Profiles populated for:
• 58 of 328 mosses (18%)
• 19 of 71 SOC / PSOC
Consortium of PNW
• 6,127 Montana
Moss & Liverwort
MTNHP Database: 639 spp
Documented in MT: 1,074 spp
• Update MTNHP checklist
• Update nomenclature
• Begin bringing in data
• 152,073 MTDEQ diatom
• 87 Didymo observations
• Herbarium observations
Hello, I am Andrea Pipp, the Botanist at the MTNHP.
For 30 years the mission of the Botany program has remained the same…to collect & maintain reliable & comprehensive information on Montana’s native botanical species.
-mosses, liverworts, and hornworts
In my short presentation, I want to touch base and tell you how the Botany program is fulfilling its mission.
I’ll speak on all taxa together and then address each botanical group.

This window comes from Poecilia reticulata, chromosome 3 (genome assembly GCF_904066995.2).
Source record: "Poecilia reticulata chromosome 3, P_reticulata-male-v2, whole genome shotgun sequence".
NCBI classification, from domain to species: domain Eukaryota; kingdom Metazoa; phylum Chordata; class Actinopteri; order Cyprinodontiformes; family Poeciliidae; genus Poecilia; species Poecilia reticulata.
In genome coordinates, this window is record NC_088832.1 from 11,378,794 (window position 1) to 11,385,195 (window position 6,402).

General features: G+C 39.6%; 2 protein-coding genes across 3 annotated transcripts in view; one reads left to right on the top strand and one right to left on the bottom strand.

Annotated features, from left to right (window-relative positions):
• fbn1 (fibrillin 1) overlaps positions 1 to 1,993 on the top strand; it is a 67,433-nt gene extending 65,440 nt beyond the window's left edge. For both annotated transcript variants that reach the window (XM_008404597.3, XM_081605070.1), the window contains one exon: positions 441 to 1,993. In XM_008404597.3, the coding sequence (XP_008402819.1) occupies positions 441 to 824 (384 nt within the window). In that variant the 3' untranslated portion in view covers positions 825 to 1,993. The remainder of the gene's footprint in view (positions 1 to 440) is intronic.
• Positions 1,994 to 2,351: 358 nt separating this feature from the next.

In speak of tasks completed, projects in progress, proposals, and future endeavors.
This graph shows the number of data in our botany database from 2008 to 2015.
The green columns represent the number of observations for all botanical species, common and rare. Keep in mind that an observation reflects time as well as location. An observation can report a new plant location or it can report yearly updates of the same plant location.
* The Botany program is striving to bring in data on all species, in order to better track which species are common and which are becoming rare.
* When someone reports on a rare plant they often provide the common species that grow with it. In 2014 these associated common species were added to the database and caused a
huge jump in observations.
* In 2015, over 2,000 more records were entered. This is partially due to acquiring data from other organizations.